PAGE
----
What astonishes me about students at IUB is their diversity. The percentage of out-of-state students is very surprising, and their is plenty of ethnic and religious diversity on campus as well. Students are friendly and open to interacting with others of different backgrounds, and the various cultural groups on campus work hard educating others about what it means to be a part of that culture by providing free events (such as performances, festivals, food tastings, and other activities) for the public.
As a part of the LGBT community here at IU, I have realized how diverse the students are and how many actually involved in their community. As a leader of two LGBT events, experience has revealed just how much students actually care. Students who are not verse in experiencing new cultures and are not willing to do so, will feel extremely out of place at Indiana University. Most students wear casual clothing/sweats to class and interact with many different people. The majority of students are from Indiana, however, the East Coast has a dominate presence on campus as well. The politics of IU differs vastly, about half are politically aware and active and there is no prevalent political affiliation, as most students are center.
I think that IUB is a great microcosm of diversity, but I also think that at times it can be a harsh reality of life outside of the campus. However, I think on our campus we have much higher rate of acceptance. There is very little that bothers us or causes tension and problems which always makes me proud. It's wonderful to be part of a place that accepts others. I feel that anybody from any walk of life could fit in at IUB. We have so many students from so many areas that it's hard to believe someone wouldn't find a place to fit. Students vary from jeans and t-shirts to sweatpants to khakis and button down shirts to even suits and skirts and heels. There is no one way we all dress.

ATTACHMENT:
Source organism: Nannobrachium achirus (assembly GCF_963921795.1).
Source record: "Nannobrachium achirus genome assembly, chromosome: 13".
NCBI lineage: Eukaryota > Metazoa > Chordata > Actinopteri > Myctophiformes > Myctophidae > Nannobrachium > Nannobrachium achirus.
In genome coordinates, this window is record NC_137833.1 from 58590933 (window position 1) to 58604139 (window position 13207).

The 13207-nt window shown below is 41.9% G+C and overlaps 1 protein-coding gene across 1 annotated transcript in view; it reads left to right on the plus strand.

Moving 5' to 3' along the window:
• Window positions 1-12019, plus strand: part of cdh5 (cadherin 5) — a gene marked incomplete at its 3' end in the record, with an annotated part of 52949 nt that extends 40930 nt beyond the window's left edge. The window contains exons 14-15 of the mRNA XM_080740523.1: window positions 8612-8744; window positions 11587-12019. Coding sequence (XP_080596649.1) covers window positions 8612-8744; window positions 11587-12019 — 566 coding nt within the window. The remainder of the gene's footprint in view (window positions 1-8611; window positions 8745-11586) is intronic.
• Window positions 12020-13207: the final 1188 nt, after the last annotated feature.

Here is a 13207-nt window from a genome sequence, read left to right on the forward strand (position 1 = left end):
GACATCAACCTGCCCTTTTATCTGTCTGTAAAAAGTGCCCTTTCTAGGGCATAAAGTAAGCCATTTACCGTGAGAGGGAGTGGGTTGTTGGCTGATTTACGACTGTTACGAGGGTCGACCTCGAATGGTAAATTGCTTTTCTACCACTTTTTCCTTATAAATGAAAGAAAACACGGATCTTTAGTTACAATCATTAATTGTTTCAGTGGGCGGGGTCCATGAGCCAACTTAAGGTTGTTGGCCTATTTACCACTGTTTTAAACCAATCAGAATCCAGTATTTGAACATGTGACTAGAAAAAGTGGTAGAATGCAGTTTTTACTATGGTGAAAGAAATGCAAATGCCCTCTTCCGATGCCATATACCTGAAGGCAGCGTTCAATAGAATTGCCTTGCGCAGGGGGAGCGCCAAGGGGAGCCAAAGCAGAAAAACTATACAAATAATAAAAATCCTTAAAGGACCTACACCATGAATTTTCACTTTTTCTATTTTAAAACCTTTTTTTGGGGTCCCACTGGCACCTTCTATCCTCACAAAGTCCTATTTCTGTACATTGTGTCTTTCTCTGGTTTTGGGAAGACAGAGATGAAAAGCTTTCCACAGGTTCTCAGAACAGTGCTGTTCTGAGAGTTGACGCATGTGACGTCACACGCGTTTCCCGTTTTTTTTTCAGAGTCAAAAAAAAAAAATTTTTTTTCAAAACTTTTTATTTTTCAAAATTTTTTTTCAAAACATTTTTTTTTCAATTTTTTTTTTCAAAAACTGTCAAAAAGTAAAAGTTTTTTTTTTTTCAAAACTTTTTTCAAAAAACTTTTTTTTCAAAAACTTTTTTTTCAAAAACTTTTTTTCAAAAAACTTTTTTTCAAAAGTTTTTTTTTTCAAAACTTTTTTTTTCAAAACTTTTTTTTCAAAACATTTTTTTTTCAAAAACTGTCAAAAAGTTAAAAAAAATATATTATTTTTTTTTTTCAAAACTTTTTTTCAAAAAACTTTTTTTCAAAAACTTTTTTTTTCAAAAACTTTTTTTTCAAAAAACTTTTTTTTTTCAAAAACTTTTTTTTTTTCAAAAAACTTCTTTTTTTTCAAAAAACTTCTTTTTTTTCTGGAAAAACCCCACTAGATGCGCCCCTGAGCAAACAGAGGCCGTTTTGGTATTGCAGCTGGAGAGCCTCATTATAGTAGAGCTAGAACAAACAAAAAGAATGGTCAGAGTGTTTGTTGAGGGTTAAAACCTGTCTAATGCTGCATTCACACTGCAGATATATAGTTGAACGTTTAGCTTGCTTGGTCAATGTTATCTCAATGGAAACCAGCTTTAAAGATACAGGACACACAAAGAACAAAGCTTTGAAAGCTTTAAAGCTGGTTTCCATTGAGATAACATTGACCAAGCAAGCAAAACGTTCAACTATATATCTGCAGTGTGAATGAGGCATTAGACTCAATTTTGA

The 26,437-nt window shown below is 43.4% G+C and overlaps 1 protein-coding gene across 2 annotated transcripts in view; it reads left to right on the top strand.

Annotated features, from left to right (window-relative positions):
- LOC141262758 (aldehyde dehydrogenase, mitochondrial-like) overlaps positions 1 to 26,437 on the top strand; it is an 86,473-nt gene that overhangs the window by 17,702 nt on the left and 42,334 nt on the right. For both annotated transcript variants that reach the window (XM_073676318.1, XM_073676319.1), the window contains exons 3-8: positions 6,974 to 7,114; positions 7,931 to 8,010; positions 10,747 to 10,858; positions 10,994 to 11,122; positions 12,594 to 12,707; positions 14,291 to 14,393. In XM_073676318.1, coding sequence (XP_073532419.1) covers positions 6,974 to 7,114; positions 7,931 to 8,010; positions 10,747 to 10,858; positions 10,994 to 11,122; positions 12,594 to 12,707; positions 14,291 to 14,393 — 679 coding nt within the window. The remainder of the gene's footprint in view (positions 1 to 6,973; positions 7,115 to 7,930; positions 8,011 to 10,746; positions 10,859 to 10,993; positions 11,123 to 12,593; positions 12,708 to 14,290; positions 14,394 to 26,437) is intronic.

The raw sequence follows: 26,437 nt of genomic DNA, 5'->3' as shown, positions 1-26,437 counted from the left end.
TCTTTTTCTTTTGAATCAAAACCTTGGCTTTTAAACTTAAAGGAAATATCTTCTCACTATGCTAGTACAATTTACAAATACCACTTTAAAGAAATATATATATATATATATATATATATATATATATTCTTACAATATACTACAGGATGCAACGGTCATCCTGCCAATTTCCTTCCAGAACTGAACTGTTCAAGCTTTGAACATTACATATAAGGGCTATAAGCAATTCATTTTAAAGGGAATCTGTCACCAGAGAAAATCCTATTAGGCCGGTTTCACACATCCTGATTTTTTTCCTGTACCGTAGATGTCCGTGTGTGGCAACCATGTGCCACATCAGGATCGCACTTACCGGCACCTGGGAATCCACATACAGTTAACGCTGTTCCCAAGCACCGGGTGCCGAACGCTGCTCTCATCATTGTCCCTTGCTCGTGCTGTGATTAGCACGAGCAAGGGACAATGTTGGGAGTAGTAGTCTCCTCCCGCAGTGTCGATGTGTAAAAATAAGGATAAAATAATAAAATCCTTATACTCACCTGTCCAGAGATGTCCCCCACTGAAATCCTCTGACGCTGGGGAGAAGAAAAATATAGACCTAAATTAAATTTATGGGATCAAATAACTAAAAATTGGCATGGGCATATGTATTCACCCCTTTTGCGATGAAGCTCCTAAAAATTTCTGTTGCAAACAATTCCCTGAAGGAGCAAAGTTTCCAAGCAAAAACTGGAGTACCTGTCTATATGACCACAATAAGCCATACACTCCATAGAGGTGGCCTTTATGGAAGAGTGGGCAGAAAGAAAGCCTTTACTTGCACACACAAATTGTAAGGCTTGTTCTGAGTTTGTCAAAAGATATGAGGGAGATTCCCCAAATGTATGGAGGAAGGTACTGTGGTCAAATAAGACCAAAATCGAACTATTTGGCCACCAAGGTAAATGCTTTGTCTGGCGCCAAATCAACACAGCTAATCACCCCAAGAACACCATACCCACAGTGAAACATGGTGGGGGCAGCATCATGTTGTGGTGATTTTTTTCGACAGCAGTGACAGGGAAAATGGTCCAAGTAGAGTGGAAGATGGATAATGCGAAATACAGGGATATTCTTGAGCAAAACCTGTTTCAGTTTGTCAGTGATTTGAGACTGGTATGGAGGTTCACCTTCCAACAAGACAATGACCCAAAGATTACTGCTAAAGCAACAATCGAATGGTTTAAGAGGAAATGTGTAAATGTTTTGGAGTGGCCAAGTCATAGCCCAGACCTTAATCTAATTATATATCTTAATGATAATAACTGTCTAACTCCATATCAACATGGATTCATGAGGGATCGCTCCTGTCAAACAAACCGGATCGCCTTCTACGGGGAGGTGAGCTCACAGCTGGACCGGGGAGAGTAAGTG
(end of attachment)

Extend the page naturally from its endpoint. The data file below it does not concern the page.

If there were 4 tables in the dining hall, they would be separated as Greek, Business, Jocks, and Other. I think a lot of students stick in their own group, but they still interact in a decent manner with other students not like them. Most of IUB students are from all over the state of Indiana, but we do have many of the east coast like New Jersey and New York. I think there are all kinds of financial backgrounds incoporated on campus. There are some students who work to make money to pay for their own degree and there are others whose parents can pay for it.
While there are people of every race, religion, sexual orientation, and socio-economic background on campus, there is a lack of diversity. The majority of students are caucasians, which may make some people feel out of place.
Most people at IU are from Indiana, but there are a lot of kids from the East Coast, as well as a large pool of international students.
Student are politically aware, and are pretty split evenly between conservatives and liberals. The city of Bloomington is very liberal compared to the state of Indiana as a whole which is very conservative.